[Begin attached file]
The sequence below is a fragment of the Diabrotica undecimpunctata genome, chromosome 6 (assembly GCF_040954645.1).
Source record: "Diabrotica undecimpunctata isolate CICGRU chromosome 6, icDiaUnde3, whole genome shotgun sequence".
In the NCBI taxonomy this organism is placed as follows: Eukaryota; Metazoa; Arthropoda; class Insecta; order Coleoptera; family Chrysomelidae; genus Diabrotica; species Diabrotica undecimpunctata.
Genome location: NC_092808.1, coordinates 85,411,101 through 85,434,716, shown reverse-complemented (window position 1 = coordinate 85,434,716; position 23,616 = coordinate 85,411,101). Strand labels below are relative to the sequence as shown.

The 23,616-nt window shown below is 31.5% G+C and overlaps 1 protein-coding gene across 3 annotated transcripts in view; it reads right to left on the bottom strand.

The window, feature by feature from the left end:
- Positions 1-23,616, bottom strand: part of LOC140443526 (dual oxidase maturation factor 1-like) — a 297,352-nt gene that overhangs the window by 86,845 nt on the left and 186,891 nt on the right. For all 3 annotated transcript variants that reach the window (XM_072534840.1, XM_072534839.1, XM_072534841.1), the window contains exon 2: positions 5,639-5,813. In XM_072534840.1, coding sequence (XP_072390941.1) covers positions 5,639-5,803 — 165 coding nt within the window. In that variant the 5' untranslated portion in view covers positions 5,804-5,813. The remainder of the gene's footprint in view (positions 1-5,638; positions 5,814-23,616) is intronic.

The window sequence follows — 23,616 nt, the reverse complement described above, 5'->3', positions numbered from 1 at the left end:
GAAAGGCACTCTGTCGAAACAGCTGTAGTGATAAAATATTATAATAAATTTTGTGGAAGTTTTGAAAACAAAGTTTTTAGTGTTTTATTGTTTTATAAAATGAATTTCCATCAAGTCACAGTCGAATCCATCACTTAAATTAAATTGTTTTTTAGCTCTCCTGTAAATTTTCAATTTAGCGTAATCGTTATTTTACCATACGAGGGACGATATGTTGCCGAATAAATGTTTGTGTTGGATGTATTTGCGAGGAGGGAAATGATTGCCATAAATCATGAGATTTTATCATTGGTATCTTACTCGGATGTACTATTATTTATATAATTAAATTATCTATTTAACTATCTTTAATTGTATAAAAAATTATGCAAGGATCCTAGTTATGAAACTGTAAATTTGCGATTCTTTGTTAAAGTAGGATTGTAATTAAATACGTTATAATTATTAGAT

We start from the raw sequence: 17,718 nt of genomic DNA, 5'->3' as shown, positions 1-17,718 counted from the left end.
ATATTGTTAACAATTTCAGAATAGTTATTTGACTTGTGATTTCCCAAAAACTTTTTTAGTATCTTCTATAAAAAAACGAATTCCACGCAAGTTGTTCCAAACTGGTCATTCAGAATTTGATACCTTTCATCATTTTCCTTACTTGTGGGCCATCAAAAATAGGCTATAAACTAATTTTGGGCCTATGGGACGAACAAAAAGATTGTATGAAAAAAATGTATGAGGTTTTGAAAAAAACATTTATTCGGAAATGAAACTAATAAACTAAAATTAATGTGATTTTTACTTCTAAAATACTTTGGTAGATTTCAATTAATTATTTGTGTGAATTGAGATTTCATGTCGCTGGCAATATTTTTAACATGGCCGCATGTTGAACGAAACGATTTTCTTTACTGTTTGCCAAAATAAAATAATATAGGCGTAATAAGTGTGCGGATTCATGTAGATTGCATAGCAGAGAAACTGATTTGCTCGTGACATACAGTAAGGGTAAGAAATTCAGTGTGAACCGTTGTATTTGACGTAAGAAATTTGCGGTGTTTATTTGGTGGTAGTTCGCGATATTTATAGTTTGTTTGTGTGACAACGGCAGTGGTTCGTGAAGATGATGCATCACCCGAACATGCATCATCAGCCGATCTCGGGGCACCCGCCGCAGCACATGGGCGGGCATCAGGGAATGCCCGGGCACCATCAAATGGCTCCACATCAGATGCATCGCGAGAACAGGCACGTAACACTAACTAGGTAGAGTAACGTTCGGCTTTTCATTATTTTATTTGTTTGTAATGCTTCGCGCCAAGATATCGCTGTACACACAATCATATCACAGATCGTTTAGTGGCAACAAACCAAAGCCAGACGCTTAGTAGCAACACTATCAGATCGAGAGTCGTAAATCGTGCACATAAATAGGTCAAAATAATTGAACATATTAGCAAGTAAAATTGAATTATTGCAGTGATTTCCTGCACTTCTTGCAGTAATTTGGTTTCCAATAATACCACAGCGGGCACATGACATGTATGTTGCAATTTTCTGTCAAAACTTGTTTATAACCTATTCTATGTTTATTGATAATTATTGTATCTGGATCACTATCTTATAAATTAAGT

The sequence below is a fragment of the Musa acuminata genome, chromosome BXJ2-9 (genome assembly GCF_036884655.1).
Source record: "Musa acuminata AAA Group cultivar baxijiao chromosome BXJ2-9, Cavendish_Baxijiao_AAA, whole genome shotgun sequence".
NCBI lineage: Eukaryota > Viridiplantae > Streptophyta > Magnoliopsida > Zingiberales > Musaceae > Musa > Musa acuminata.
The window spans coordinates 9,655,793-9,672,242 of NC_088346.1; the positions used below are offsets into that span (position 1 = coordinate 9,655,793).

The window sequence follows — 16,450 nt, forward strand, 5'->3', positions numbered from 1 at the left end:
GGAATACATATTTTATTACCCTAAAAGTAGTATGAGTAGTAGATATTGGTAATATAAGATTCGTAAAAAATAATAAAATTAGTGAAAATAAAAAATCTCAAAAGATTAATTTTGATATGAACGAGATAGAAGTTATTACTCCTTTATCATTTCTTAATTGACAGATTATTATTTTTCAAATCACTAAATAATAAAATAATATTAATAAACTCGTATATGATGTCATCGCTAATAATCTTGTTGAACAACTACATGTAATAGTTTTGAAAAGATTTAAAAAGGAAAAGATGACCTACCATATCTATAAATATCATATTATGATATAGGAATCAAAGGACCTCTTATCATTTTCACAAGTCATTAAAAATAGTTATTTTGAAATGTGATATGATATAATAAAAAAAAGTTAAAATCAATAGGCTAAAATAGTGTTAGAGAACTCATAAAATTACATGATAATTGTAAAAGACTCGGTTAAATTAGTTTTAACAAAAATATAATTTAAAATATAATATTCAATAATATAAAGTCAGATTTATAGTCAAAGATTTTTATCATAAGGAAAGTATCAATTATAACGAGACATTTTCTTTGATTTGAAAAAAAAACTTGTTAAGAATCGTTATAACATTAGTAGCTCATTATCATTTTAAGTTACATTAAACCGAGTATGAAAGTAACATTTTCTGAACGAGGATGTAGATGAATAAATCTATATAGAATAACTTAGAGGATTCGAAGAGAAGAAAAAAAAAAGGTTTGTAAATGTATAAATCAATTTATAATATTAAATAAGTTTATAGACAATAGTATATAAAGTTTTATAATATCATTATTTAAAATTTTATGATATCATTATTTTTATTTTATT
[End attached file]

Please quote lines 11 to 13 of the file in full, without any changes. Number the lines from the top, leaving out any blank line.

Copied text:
ATATTGTTAACAATTTCAGAATAGTTATTTGACTTGTGATTTCCCAAAAACTTTTTTAGTATCTTCTATAAAAAAACGAATTCCACGCAAGTTGTTCCAAACTGGTCATTCAGAATTTGATACCTTTCATCATTTTCCTTACTTGTGGGCCATCAAAAATAGGCTATAAACTAATTTTGGGCCTATGGGACGAACAAAAAGATTGTATGAAAAAAATGTATGAGGTTTTGAAAAAAACATTTATTCGGAAATGAAACTAATAAACTAAAATTAATGTGATTTTTACTTCTAAAATACTTTGGTAGATTTCAATTAATTATTTGTGTGAATTGAGATTTCATGTCGCTGGCAATATTTTTAACATGGCCGCATGTTGAACGAAACGATTTTCTTTACTGTTTGCCAAAATAAAATAATATAGGCGTAATAAGTGTGCGGATTCATGTAGATTGCATAGCAGAGAAACTGATTTGCTCGTGACATACAGTAAGGGTAAGAAATTCAGTGTGAACCGTTGTATTTGACGTAAGAAATTTGCGGTGTTTATTTGGTGGTAGTTCGCGATATTTATAGTTTGTTTGTGTGACAACGGCAGTGGTTCGTGAAGATGATGCATCACCCGAACATGCATCATCAGCCGATCTCGGGGCACCCGCCGCAGCACATGGGCGGGCATCAGGGAATGCCCGGGCACCATCAAATGGCTCCACATCAGATGCATCGCGAGAACAGGCACGTAACACTAACTAGGTAGAGTAACGTTCGGCTTTTCATTATTTTATTTGTTTGTAATGCTTCGCGCCAAGATATCGCTGTACACACAATCATATCACAGATCGTTTAGTGGCAACAAACCAAAGCCAGACGCTTAGTAGCAACACTATCAGATCGAGAGTCGTAAATCGTGCACATAAATAGGTCAAAATAATTGAACATATTAGCAAGTAAAATTGAATTATTGCAGTGATTTCCTGCACTTCTTGCAGTAATTTGGTTTCCAATAATACCACAGCGGGCACATGACATGTATGTTGCAATTTTCTGTCAAAACTTGTTTATAACCTATTCTATGTTTATTGATAATTATTGTATCTGGATCACTATCTTATAAATTAAGT

The sequence below is a fragment of the Musa acuminata genome, chromosome BXJ2-9 (genome assembly GCF_036884655.1).
Source record: "Musa acuminata AAA Group cultivar baxijiao chromosome BXJ2-9, Cavendish_Baxijiao_AAA, whole genome shotgun sequence".